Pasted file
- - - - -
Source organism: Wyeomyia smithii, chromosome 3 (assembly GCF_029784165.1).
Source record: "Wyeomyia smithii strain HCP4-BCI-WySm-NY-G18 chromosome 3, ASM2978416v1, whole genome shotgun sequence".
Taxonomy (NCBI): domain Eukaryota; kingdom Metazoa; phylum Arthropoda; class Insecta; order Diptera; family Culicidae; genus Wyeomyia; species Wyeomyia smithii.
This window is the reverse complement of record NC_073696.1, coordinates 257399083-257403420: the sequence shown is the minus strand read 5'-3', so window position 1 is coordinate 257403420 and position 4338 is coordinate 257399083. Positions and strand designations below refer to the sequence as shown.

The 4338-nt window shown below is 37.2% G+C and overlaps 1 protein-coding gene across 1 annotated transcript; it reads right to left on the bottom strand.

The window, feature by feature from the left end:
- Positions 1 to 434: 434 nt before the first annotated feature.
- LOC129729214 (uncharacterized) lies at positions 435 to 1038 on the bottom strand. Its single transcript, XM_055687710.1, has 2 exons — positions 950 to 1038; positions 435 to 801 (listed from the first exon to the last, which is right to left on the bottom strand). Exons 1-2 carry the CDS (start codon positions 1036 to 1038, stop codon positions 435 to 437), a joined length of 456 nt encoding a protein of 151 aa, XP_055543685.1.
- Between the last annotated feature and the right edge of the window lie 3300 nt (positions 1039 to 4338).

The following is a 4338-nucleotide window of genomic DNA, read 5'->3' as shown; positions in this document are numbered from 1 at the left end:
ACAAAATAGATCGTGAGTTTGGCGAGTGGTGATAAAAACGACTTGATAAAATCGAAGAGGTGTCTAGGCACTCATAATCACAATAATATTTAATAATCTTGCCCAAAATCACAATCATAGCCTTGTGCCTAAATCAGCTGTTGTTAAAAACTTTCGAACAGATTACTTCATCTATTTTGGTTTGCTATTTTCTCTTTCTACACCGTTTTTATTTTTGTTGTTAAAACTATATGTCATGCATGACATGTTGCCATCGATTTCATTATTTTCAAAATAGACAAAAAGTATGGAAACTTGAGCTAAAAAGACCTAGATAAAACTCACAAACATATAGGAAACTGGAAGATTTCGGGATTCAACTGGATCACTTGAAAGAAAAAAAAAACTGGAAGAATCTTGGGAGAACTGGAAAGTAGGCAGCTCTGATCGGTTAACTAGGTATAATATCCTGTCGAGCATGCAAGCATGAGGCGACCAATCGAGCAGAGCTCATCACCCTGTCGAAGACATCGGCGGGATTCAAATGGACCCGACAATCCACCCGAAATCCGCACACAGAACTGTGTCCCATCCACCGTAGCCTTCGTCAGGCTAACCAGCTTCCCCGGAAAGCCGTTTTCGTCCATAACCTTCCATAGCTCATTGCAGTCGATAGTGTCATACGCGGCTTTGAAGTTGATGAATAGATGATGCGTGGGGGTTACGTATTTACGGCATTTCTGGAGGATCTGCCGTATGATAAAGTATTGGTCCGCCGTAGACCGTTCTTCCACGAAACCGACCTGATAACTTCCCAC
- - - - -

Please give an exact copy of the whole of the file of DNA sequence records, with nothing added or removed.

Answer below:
Source organism: Wyeomyia smithii, chromosome 3 (assembly GCF_029784165.1).
Source record: "Wyeomyia smithii strain HCP4-BCI-WySm-NY-G18 chromosome 3, ASM2978416v1, whole genome shotgun sequence".
Taxonomy (NCBI): domain Eukaryota; kingdom Metazoa; phylum Arthropoda; class Insecta; order Diptera; family Culicidae; genus Wyeomyia; species Wyeomyia smithii.
This window is the reverse complement of record NC_073696.1, coordinates 257399083-257403420: the sequence shown is the minus strand read 5'-3', so window position 1 is coordinate 257403420 and position 4338 is coordinate 257399083. Positions and strand designations below refer to the sequence as shown.

The 4338-nt window shown below is 37.2% G+C and overlaps 1 protein-coding gene across 1 annotated transcript; it reads right to left on the bottom strand.

The window, feature by feature from the left end:
- Positions 1 to 434: 434 nt before the first annotated feature.
- LOC129729214 (uncharacterized) lies at positions 435 to 1038 on the bottom strand. Its single transcript, XM_055687710.1, has 2 exons — positions 950 to 1038; positions 435 to 801 (listed from the first exon to the last, which is right to left on the bottom strand). Exons 1-2 carry the CDS (start codon positions 1036 to 1038, stop codon positions 435 to 437), a joined length of 456 nt encoding a protein of 151 aa, XP_055543685.1.
- Between the last annotated feature and the right edge of the window lie 3300 nt (positions 1039 to 4338).

The following is a 4338-nucleotide window of genomic DNA, read 5'->3' as shown; positions in this document are numbered from 1 at the left end:
ACAAAATAGATCGTGAGTTTGGCGAGTGGTGATAAAAACGACTTGATAAAATCGAAGAGGTGTCTAGGCACTCATAATCACAATAATATTTAATAATCTTGCCCAAAATCACAATCATAGCCTTGTGCCTAAATCAGCTGTTGTTAAAAACTTTCGAACAGATTACTTCATCTATTTTGGTTTGCTATTTTCTCTTTCTACACCGTTTTTATTTTTGTTGTTAAAACTATATGTCATGCATGACATGTTGCCATCGATTTCATTATTTTCAAAATAGACAAAAAGTATGGAAACTTGAGCTAAAAAGACCTAGATAAAACTCACAAACATATAGGAAACTGGAAGATTTCGGGATTCAACTGGATCACTTGAAAGAAAAAAAAAACTGGAAGAATCTTGGGAGAACTGGAAAGTAGGCAGCTCTGATCGGTTAACTAGGTATAATATCCTGTCGAGCATGCAAGCATGAGGCGACCAATCGAGCAGAGCTCATCACCCTGTCGAAGACATCGGCGGGATTCAAATGGACCCGACAATCCACCCGAAATCCGCACACAGAACTGTGTCCCATCCACCGTAGCCTTCGTCAGGCTAACCAGCTTCCCCGGAAAGCCGTTTTCGTCCATAACCTTCCATAGCTCATTGCAGTCGATAGTGTCATACGCGGCTTTGAAGTTGATGAATAGATGATGCGTGGGGGTTACGTATTTACGGCATTTCTGGAGGATCTGCCGTATGATAAAGTATTGGTCCGCCGTAGACCGTTCTTCCACGAAACCGACCTGATAACTTCCCAC